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Common Name: American alligator

Scientific Name: Alligator mississipiensis

 


Alligator launching out of the water

 

Click for info on Alligator Bay Feeding

Description: These heavy bodied reptiles are covered with a blackish-olive colored armor-like hide. Although not as long as their relatives the crocodile, alligators can get quite large. Record size is in excess of 5.8 meters. The long snout has eyes and nostrils located dorsally. This pattern enables the alligator to float along the waterline with normal vision and breathing.

The question of how fast alligators move has generated many myths. While they can move surprisingly fast for short bursts, alligators cannot run as fast as a horse. According to University of Florida biologist Ken Vliet, eleven miles per hour is their top speed. And even that would be for less than fifty feet. In water, they swim about two miles an hour. Crocodiles are a bit faster with a top sprint of over fifteen miles per hour.

Learn How to Identify a Croc from a Gator

Range: Southeastern United States: North Carolina to Texas.

Habitat: Freshwater rivers, lakes, swamps, and other still or slow-moving waterways.

Diet: Carnivorous. Juveniles eat small reptiles, crustaceans, small mammals, and birds. Adults eat fish, turtles, and small and large herbivores. Pet dogs often fall prey as well.

Social Life: Alligators create nests in which they lay eggs. A mature female may deposit as many as 55 to 60 eggs. Incubation is around 65 to 70 days. Mothers guard the nests during this time. Hatchlings are 18- 25 centimeters at birth. They typically stay together and several different age groups of alligators can often be found within a large parent's protection. Gregariousness declines as they mature, although similar size alligators often are seen basking together and, in times of drought, even more congregate with relative peace. Alligators have been verified living up to 69 years although much older ages have been reported.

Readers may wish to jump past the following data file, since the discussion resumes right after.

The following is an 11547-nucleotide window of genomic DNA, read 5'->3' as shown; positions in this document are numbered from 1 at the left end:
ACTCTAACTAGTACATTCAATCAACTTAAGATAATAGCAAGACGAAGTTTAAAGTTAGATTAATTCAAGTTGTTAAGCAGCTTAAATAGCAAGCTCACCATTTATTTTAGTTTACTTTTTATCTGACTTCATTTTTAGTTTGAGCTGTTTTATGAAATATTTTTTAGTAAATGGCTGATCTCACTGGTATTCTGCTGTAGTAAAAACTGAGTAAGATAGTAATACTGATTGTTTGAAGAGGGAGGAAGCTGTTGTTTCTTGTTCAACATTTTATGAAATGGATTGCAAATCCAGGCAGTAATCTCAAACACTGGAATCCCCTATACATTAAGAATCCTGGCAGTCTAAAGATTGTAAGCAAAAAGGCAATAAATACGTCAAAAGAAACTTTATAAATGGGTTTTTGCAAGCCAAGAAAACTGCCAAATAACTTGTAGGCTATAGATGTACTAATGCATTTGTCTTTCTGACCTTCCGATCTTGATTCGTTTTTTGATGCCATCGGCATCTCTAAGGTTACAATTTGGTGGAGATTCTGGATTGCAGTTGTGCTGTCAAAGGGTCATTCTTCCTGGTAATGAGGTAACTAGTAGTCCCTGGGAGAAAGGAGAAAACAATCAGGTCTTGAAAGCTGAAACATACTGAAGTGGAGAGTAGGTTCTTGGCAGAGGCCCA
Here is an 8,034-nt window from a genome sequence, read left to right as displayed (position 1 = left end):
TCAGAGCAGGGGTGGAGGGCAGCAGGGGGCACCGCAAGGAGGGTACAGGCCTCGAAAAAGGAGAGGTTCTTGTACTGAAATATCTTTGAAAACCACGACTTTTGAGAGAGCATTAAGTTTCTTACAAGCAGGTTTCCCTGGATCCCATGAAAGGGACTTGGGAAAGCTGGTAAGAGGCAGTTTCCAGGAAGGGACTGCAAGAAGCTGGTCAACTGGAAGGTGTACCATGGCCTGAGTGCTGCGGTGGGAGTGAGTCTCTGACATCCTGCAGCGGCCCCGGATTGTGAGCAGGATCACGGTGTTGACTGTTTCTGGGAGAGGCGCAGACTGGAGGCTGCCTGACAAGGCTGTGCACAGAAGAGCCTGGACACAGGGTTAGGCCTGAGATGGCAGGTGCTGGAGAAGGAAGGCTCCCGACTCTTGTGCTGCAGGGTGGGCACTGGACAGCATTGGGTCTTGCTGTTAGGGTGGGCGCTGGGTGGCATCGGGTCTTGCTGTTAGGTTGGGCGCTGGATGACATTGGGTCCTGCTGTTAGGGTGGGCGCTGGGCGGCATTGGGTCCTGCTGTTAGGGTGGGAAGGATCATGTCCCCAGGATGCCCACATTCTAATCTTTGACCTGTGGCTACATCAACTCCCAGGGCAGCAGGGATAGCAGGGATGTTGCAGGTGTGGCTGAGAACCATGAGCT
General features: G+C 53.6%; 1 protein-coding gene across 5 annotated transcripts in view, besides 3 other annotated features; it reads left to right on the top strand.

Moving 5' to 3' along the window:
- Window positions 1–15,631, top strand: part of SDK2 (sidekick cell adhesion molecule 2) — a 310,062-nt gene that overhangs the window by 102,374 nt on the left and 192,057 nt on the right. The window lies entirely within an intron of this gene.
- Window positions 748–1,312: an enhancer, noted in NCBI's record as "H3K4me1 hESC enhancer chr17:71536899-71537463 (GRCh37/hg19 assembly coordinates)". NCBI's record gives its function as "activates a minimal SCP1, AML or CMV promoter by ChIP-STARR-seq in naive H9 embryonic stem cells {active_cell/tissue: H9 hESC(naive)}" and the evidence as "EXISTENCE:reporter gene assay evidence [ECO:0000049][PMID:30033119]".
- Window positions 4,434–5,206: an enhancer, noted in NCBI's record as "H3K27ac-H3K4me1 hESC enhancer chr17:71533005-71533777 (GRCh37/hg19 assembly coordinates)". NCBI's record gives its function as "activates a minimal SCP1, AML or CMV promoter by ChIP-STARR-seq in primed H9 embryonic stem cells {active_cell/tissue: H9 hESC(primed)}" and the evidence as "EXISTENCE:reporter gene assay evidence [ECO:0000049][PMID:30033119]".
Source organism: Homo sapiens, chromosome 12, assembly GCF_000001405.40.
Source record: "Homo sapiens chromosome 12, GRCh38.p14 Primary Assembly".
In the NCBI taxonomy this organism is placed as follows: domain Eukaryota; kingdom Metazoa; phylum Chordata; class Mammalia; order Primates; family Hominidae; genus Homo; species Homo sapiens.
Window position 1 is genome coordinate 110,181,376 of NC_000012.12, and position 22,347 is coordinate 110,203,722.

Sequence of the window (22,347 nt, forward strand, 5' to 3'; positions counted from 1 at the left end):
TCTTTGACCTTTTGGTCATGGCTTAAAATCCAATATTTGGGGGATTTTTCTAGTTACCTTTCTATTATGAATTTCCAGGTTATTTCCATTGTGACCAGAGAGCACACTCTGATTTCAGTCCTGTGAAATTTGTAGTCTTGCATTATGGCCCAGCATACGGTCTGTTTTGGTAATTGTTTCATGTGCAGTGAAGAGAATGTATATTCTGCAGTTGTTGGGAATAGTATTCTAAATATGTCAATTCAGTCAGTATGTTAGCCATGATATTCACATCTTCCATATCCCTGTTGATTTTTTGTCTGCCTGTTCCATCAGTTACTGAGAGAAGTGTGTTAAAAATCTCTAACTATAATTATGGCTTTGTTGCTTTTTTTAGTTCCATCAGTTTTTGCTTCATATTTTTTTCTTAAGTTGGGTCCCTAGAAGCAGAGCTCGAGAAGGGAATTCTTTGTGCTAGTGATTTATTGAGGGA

Conservation: Originally protected in the 1960s because of exploitation from the leather trade. Once listed as endangered, the alligator has rebounded in numbers and has been reclassified to Appendix II.

 

Recommended LINKS & BOOKS

The Crocodilian

St. Augustine Alligator Farm St. Augustine Alligator Farm is the only place in the world featuring all 23 species of the planet's crocodilians. It's also accredited by the American Zoo and Aquarium Association.

Florida Fish and Wildlife Alligator Info includes contact numbers for nuisance alligators

A new book of extraordinary photography including the alligator's swampy habitat is Connie Bransilver and Larry Richardson's Florida's Unsung Wilderness: The Swamps.

A well-known standard written in 1935 is E.A. McIlhenny's The Alligator's Life History. It's currently out of print, so check your local library or used books. It's worth the effort to find.

 

 
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